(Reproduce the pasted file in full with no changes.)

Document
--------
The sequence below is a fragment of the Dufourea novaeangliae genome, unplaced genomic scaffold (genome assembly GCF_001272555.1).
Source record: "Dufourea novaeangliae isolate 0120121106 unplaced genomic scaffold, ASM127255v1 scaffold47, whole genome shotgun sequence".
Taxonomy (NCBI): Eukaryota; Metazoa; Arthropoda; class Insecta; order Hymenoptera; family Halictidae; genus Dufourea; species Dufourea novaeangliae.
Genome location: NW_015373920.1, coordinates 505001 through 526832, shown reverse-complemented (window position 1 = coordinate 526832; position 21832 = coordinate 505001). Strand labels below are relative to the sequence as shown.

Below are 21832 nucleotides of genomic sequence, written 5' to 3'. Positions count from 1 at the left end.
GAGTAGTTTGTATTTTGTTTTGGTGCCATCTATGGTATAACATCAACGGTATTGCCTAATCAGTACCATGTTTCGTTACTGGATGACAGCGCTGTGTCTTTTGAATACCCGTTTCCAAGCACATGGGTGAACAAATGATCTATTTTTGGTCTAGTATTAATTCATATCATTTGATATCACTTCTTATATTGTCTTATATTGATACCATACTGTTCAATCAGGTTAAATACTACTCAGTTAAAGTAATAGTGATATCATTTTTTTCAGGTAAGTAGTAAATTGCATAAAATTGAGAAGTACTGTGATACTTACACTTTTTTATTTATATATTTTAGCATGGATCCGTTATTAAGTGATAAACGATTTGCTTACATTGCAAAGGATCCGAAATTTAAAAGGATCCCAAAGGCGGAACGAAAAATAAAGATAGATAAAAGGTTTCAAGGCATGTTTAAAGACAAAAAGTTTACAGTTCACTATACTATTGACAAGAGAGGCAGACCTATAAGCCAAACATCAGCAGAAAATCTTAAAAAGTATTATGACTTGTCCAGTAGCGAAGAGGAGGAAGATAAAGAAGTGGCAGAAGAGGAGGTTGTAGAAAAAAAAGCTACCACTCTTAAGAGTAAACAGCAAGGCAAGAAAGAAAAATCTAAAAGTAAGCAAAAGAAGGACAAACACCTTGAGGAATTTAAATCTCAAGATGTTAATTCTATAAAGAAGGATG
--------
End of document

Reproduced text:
The sequence below is a fragment of the Dufourea novaeangliae genome, unplaced genomic scaffold (genome assembly GCF_001272555.1).
Source record: "Dufourea novaeangliae isolate 0120121106 unplaced genomic scaffold, ASM127255v1 scaffold47, whole genome shotgun sequence".
Taxonomy (NCBI): Eukaryota; Metazoa; Arthropoda; class Insecta; order Hymenoptera; family Halictidae; genus Dufourea; species Dufourea novaeangliae.
Genome location: NW_015373920.1, coordinates 505001 through 526832, shown reverse-complemented (window position 1 = coordinate 526832; position 21832 = coordinate 505001). Strand labels below are relative to the sequence as shown.

Below are 21832 nucleotides of genomic sequence, written 5' to 3'. Positions count from 1 at the left end.
GAGTAGTTTGTATTTTGTTTTGGTGCCATCTATGGTATAACATCAACGGTATTGCCTAATCAGTACCATGTTTCGTTACTGGATGACAGCGCTGTGTCTTTTGAATACCCGTTTCCAAGCACATGGGTGAACAAATGATCTATTTTTGGTCTAGTATTAATTCATATCATTTGATATCACTTCTTATATTGTCTTATATTGATACCATACTGTTCAATCAGGTTAAATACTACTCAGTTAAAGTAATAGTGATATCATTTTTTTCAGGTAAGTAGTAAATTGCATAAAATTGAGAAGTACTGTGATACTTACACTTTTTTATTTATATATTTTAGCATGGATCCGTTATTAAGTGATAAACGATTTGCTTACATTGCAAAGGATCCGAAATTTAAAAGGATCCCAAAGGCGGAACGAAAAATAAAGATAGATAAAAGGTTTCAAGGCATGTTTAAAGACAAAAAGTTTACAGTTCACTATACTATTGACAAGAGAGGCAGACCTATAAGCCAAACATCAGCAGAAAATCTTAAAAAGTATTATGACTTGTCCAGTAGCGAAGAGGAGGAAGATAAAGAAGTGGCAGAAGAGGAGGTTGTAGAAAAAAAAGCTACCACTCTTAAGAGTAAACAGCAAGGCAAGAAAGAAAAATCTAAAAGTAAGCAAAAGAAGGACAAACACCTTGAGGAATTTAAATCTCAAGATGTTAATTCTATAAAGAAGGATG